If you receive a final bill and find that an incorrect handover reading has been used and you would like to change it, your new/old supplier can apply for the change. Depending on how long the process takes you won’t need to pay that final bill until the reading has been accepted by both suppliers and then a new final bill can be re-issued and then a final payment / refund can be made.

Related blogs

Advice on switching energy suppliers: part one

Switching energy suppliers - busting the myths which cost us dearly

Is switching still worth it?

If you have a question about anything in the above blog, please ask it in the comments section below.

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4 comments - read them below or add one


FlorahwilliamsComment left on: 5 January 2021 at 9:07 am

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Malcolm M

Malcolm MComment left on: 5 April 2019 at 10:43 pm

I normally switch once a year but last year I had to switch twice as my then supplier went bust, and another supplier took over my supply in the interim. Unfortunately during my time with the "bust" supplier I also had smart (now non-smart) meters installed and they failed to register my new gas meter with the appropriate authorities. Thus when my new ("100% green") and interim suppliers received my opening readings they could not reconcile the new metric gas reading with the old imperial meter reading and "estimated" a new reading based on the imperial meter. As an result I apparently used 70,000 kwh of gas in a week.

4 months and numerous promises later, the matter is still unresolved but both parties assure me they are dilligently working on resolving the problem. I provided regular photos of the new meters and the respective registers but this didn't appear sufficient to accelerate organisational inertia.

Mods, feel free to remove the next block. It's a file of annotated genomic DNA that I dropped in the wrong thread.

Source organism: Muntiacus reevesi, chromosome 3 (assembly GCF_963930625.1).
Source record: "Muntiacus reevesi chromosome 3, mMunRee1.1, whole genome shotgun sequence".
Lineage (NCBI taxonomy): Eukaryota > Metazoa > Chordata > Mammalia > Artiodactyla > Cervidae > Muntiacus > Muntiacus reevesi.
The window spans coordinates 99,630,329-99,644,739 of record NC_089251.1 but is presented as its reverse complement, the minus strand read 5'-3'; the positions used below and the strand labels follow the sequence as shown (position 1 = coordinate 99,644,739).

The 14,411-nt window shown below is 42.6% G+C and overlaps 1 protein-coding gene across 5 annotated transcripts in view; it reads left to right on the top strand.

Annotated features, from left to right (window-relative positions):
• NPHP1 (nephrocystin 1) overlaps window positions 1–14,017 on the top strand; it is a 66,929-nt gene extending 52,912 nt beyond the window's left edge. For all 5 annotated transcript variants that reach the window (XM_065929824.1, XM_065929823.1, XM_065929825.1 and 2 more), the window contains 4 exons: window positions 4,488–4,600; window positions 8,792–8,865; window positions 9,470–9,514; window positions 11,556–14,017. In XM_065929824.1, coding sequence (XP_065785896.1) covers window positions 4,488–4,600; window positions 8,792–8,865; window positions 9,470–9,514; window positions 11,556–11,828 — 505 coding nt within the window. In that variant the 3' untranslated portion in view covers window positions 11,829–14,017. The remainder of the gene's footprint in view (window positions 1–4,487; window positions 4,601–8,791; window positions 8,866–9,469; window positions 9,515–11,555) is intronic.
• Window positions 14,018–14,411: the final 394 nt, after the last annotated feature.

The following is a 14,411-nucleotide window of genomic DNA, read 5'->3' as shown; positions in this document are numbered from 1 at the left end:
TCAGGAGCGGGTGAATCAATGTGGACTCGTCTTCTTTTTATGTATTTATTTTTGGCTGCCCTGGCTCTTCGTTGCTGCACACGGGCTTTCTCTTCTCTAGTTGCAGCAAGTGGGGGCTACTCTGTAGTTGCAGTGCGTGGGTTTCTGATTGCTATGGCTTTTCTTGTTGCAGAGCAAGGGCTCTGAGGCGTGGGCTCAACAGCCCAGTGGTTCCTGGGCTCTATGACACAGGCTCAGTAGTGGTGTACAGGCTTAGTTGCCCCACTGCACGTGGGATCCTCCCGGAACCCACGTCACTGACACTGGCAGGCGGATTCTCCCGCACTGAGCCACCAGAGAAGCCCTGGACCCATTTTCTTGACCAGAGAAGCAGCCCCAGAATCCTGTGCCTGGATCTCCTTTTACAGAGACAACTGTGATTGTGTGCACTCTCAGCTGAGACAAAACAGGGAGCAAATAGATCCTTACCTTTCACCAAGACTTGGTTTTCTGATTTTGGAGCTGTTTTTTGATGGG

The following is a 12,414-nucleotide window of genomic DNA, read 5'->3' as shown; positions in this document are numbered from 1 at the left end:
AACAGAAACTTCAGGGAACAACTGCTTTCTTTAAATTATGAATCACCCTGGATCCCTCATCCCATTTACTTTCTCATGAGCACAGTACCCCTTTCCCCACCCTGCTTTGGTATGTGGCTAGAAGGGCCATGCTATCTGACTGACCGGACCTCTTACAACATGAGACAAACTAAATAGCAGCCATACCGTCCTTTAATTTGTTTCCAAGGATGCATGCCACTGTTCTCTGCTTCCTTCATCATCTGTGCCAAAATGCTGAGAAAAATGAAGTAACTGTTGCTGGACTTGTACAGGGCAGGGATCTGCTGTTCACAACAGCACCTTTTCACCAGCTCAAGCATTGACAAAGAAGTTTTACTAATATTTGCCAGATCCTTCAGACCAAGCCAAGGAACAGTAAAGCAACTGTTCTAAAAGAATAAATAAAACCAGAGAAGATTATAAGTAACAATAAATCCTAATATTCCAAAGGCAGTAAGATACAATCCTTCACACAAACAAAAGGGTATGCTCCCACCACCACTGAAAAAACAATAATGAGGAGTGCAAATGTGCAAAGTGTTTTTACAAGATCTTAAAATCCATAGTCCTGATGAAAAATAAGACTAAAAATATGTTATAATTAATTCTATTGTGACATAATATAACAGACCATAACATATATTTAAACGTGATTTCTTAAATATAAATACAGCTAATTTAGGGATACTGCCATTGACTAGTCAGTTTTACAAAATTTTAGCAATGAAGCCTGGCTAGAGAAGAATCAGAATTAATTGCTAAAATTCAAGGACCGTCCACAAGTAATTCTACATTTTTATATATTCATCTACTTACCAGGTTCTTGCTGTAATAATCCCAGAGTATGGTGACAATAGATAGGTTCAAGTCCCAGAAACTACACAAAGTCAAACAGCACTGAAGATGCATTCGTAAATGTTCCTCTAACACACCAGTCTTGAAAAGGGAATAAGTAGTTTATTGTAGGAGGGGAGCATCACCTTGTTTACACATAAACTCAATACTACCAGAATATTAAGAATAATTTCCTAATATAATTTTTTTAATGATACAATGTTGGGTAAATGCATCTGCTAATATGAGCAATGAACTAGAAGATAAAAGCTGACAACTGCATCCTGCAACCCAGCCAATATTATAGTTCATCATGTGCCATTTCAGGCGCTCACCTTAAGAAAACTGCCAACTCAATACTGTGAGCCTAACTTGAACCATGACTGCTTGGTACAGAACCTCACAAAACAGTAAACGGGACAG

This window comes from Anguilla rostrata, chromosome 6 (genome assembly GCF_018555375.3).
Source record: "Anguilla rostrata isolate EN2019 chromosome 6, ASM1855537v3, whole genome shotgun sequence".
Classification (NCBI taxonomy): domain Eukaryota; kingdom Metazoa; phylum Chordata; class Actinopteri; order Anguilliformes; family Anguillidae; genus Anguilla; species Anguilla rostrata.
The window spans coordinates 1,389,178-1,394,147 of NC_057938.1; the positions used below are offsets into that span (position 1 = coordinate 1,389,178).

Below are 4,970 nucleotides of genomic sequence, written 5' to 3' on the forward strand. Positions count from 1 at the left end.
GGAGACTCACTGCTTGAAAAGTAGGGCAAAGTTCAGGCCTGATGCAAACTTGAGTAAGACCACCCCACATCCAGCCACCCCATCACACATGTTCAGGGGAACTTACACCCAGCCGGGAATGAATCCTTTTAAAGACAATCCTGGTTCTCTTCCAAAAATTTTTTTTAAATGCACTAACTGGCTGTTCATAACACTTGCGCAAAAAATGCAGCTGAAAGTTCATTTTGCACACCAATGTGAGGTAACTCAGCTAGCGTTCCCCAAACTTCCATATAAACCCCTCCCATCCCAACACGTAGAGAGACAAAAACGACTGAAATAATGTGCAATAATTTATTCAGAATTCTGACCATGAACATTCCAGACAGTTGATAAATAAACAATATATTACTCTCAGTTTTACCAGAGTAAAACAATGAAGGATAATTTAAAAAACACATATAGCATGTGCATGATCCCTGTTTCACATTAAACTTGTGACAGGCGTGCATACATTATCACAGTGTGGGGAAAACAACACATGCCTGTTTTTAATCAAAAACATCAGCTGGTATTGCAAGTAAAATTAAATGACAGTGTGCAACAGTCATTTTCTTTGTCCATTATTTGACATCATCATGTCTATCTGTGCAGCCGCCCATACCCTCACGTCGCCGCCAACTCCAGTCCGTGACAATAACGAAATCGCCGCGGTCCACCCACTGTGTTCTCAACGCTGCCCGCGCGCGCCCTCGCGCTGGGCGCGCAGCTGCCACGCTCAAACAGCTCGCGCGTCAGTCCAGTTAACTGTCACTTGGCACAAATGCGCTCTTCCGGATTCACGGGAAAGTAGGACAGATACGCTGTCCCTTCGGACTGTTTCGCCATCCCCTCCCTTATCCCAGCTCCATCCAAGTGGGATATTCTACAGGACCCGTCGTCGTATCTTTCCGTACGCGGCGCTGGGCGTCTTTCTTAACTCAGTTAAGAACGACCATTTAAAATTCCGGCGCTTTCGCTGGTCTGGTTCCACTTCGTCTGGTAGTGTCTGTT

This is the first time a prolonged problem has occurred but it will not put me off switching again when the appropriate time comes again as the financial benefits are clear.

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richmcComment left on: 5 April 2019 at 4:02 pm

Top tip, when you submit any readings during the switch, get a copy of the days paper write your address on it and take a photo of it next to your meter, send this with the reading if you can or save it in case you need to prove useage, I do this all the time as I have solar and battery storage and am very rarely belived when I submit readings. I often get meter readers sent round to check, I've been told it's not uncommon.

Also as I switch quite often I've found if you are in debt with your old supplier you will get a final bill (and demand) in three weeks. If you are in credit it takes ten, I wonder why?

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ToffComment left on: 5 April 2019 at 12:33 pm

I don't wish to be a complete pedant but.........

Under the terms of their Supply Licences, suppliers have 35 days to takeover a supply: this includes the 14 day cooling off period that all customers have when signing up for a new contract.  As far as I know, not all suppliers are signed up to 17 day switching: My last switch took 25 days.

Suppliers also have to use reasonable efforts to issue a Final Bill within 6 weeks of the date that they lose the supply. Ofgem is consulting on a compensation scheme for suppliers that breach this regulation.

The contributor has amade no mention of switching blocking and has confused debt with an outstanding debit balance. Ofgem defines debt in a very precise way. An outstanding debit balance is not a debt unless the supplier has notified the customer in writing that there is a debt and the debt remains unpaid for 30 days.

Readings Disputes. There is an Agreed Readings Dispute process for opening/closing readings. Disputes can only be raised if the difference is more than 1200kWh for gas, or 250kWh for electricity. Differences within the above values are deemed accurate and have to be accepted by both suppliers under Ofgem rules.

Finally, and perhaps most importantly, Supply Licences offer price protection. If the losing supplier is notified via industry procedures that a transfer is in progress no later than end of contract date plus 20 days, then the old supplier has to keep the customer on the existing tariff (ie; no reversion to SVT) until the actual transfer goes through. A couple of suppliers have been 'fined' for conveniently forgetting this important consumer protection.